How to Do Better Kegels at Any Age

Unseen but important, the pelvic floor needs to be exercised. Here’s how to give it a workout.

7:00 AM

Author | Kevin Joy


A group of muscles that acts as a hammock, your pelvic floor supports vital organs such as the bladder, rectum and uterus (or, in men, the prostate).

SEE ALSO: 6 Strategies to Help Women Stop Insomnia

And just like many other body parts, it needs to be maintained to function properly.

"If you don't exercise [the pelvic floor] on a regular basis, it's probably going to get weak," says Jennifer Shifferd, M.S.P.T., C.L.T., W.C.S., a physical therapist and pelvic floor clinical specialist who works with patients with pelvic floor disorders at the University of Michigan Health System.

"Your pelvic floor muscle is like a hammock that supports your pelvic organs. When that muscle is strong and has good tone, it keeps all those openings closed so you stay continent," she says.

Beyond the risk of urinary or bowel leakage, a weak pelvic floor might also lead to pelvic organ prolapse, a condition in which the pelvic organs can drop into the vagina or even through the vaginal opening. The risks aren't just with weak muscles: If your pelvic floor is too tight or in spasm, you may experience abdominal pain, back pain, constipation or pain with sexual intercourse.

A key way to keep your pelvic floor in shape: clench-and-release motions known as Kegel exercises. The motions are designed to squeeze the muscles you would use to stop urinating or passing gas and strengthen them over time.

The namesake routine, first described in 1948 by American gynecologist Arnold Kegel, requires no equipment — which means Kegels can be completed anywhere.

"The beauty is, no one knows you're doing them," says Shifferd, who recommends Kegels to men and women of all ages. "If people were more aware of these muscles early on, they will most likely have less dysfunction later in life."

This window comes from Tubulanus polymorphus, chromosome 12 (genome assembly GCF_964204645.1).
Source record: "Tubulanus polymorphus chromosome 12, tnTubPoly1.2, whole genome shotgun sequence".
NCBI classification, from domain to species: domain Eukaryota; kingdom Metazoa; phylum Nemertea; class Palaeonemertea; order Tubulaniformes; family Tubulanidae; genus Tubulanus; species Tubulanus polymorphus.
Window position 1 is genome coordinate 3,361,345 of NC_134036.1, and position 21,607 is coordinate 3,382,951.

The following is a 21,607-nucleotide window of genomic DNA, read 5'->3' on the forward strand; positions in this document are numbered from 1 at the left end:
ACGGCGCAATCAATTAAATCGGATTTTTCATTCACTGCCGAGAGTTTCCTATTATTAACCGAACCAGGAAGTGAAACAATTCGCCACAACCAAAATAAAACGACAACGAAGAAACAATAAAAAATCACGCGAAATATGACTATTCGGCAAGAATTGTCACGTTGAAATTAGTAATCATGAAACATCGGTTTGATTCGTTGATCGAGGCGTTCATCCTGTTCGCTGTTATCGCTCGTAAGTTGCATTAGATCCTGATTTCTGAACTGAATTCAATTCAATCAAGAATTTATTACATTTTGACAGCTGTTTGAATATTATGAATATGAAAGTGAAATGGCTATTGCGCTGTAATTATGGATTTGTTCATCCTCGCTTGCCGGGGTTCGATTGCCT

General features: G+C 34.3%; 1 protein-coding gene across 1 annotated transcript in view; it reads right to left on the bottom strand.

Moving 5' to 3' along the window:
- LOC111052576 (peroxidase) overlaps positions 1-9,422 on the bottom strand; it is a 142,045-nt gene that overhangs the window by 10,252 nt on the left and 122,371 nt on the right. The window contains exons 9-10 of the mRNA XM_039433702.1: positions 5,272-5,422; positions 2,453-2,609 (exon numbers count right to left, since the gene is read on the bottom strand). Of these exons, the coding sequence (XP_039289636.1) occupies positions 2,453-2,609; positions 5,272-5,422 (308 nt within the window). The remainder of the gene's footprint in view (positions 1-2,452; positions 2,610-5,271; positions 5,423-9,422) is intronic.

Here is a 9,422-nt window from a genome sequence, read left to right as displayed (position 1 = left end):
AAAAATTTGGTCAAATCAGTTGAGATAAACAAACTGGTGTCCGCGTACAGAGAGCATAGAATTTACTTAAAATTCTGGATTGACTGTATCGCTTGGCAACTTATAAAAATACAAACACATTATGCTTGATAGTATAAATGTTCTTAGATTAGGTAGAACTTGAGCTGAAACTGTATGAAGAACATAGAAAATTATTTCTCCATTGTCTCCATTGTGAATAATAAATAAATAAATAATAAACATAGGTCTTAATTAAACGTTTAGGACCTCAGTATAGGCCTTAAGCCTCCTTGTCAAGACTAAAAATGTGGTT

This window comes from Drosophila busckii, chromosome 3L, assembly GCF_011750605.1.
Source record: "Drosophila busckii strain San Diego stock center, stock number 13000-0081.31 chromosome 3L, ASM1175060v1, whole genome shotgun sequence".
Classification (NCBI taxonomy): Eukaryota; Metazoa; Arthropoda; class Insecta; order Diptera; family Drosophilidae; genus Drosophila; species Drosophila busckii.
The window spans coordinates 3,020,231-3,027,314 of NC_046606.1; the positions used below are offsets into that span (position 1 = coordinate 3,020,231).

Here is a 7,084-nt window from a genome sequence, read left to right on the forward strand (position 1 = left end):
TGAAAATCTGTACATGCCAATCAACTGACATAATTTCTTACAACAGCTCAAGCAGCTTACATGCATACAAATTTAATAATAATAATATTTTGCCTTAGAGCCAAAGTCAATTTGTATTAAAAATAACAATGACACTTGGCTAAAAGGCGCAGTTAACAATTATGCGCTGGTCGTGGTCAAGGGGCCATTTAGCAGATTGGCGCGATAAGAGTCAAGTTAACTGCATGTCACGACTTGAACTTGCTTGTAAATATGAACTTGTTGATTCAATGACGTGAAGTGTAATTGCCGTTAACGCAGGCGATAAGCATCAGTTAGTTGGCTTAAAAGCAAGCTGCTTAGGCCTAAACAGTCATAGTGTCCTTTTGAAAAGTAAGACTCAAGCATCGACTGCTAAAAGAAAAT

Such issues, though, aren't always a result of self-neglect: Pelvic floor disorders can result from childbirth, chronic medical conditions such as constipation or coughing, certain medications, surgeries or radiation treatments.

That's why Kegels are as crucial to recovery as they are for preventive maintenance.

Although many people might have a working knowledge of the exercises, they might have dismissed the idea — either because they don't think they'll work or they don't think they can do them right.

The truth? Doing Kegels right makes a difference, and they aren't that hard. You just have to know how.

Shifferd, in her own words, offered tips for optimal Kegels:

Squeeze from both ends

When I tell a patient to contract their pelvic floor muscle, it's not only about "pulling up" from the anal area. You also have to think about a vaginal contraction — squeezing the labia together like you're trying to pick up a marble. Those actions together help to compress the urethra and get deep inner muscles working.

You shouldn't be feeling it in your gluteals or thigh muscles ("butt muscles"); it needs to be deeper inside. Remember that no one should be able to see you doing these — so if you are visibly rising upward while sitting in a chair, try again with different muscles.

For men, beyond rectal contraction, they have to retract the penis inward ... pull the turtle head back in the shell. All of my male patients know exactly what I mean.

Stick to a routine

A typical regimen would be 10 repetitions — a 10-second hold with a 10-second rest in between each one — two to three times a day.

If you feel the contraction let go, however, that's where you stop. This means your muscles are fatiguing. You may need to gradually work up to 10 repetitions of a 10-second hold.

You can also practice Kegels in different positions: lying on your side, back, sitting, standing, etc. You may find certain positions are easier to generate a contraction in than others. That is the position you should practice them in initially.